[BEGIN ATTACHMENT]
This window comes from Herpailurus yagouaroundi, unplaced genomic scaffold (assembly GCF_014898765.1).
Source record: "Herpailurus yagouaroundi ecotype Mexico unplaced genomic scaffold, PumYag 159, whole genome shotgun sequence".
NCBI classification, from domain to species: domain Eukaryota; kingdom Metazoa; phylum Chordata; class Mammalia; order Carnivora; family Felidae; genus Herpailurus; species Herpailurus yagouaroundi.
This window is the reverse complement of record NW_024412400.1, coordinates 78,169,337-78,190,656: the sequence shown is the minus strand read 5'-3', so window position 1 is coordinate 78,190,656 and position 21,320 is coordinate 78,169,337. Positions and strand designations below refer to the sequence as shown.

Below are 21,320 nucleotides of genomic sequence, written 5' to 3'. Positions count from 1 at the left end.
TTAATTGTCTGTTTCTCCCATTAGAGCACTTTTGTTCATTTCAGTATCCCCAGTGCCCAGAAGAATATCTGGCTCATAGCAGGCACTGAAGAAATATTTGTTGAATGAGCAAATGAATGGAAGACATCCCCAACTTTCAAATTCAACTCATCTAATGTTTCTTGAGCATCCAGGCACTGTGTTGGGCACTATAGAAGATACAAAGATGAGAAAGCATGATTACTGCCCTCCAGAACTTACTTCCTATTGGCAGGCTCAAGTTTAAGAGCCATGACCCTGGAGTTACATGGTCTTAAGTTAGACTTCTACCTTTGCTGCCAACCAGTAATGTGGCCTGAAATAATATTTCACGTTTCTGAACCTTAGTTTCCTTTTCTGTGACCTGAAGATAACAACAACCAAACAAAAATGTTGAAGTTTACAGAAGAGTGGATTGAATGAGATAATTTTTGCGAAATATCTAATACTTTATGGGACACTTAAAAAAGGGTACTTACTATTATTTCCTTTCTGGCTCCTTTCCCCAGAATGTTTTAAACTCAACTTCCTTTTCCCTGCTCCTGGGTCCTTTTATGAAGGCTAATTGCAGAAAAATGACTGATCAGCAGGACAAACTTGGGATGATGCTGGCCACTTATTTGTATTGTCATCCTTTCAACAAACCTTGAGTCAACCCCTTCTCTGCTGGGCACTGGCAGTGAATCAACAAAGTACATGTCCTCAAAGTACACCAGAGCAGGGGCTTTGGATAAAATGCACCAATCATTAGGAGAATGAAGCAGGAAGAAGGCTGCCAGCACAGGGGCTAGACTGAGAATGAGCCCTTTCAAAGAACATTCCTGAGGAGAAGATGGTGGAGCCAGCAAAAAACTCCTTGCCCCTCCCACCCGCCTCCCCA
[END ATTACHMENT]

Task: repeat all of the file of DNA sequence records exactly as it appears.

This window comes from Herpailurus yagouaroundi, unplaced genomic scaffold (assembly GCF_014898765.1).
Source record: "Herpailurus yagouaroundi ecotype Mexico unplaced genomic scaffold, PumYag 159, whole genome shotgun sequence".
NCBI classification, from domain to species: domain Eukaryota; kingdom Metazoa; phylum Chordata; class Mammalia; order Carnivora; family Felidae; genus Herpailurus; species Herpailurus yagouaroundi.
This window is the reverse complement of record NW_024412400.1, coordinates 78,169,337-78,190,656: the sequence shown is the minus strand read 5'-3', so window position 1 is coordinate 78,190,656 and position 21,320 is coordinate 78,169,337. Positions and strand designations below refer to the sequence as shown.

Below are 21,320 nucleotides of genomic sequence, written 5' to 3'. Positions count from 1 at the left end.
TTAATTGTCTGTTTCTCCCATTAGAGCACTTTTGTTCATTTCAGTATCCCCAGTGCCCAGAAGAATATCTGGCTCATAGCAGGCACTGAAGAAATATTTGTTGAATGAGCAAATGAATGGAAGACATCCCCAACTTTCAAATTCAACTCATCTAATGTTTCTTGAGCATCCAGGCACTGTGTTGGGCACTATAGAAGATACAAAGATGAGAAAGCATGATTACTGCCCTCCAGAACTTACTTCCTATTGGCAGGCTCAAGTTTAAGAGCCATGACCCTGGAGTTACATGGTCTTAAGTTAGACTTCTACCTTTGCTGCCAACCAGTAATGTGGCCTGAAATAATATTTCACGTTTCTGAACCTTAGTTTCCTTTTCTGTGACCTGAAGATAACAACAACCAAACAAAAATGTTGAAGTTTACAGAAGAGTGGATTGAATGAGATAATTTTTGCGAAATATCTAATACTTTATGGGACACTTAAAAAAGGGTACTTACTATTATTTCCTTTCTGGCTCCTTTCCCCAGAATGTTTTAAACTCAACTTCCTTTTCCCTGCTCCTGGGTCCTTTTATGAAGGCTAATTGCAGAAAAATGACTGATCAGCAGGACAAACTTGGGATGATGCTGGCCACTTATTTGTATTGTCATCCTTTCAACAAACCTTGAGTCAACCCCTTCTCTGCTGGGCACTGGCAGTGAATCAACAAAGTACATGTCCTCAAAGTACACCAGAGCAGGGGCTTTGGATAAAATGCACCAATCATTAGGAGAATGAAGCAGGAAGAAGGCTGCCAGCACAGGGGCTAGACTGAGAATGAGCCCTTTCAAAGAACATTCCTGAGGAGAAGATGGTGGAGCCAGCAAAAAACTCCTTGCCCCTCCCACCCGCCTCCCCA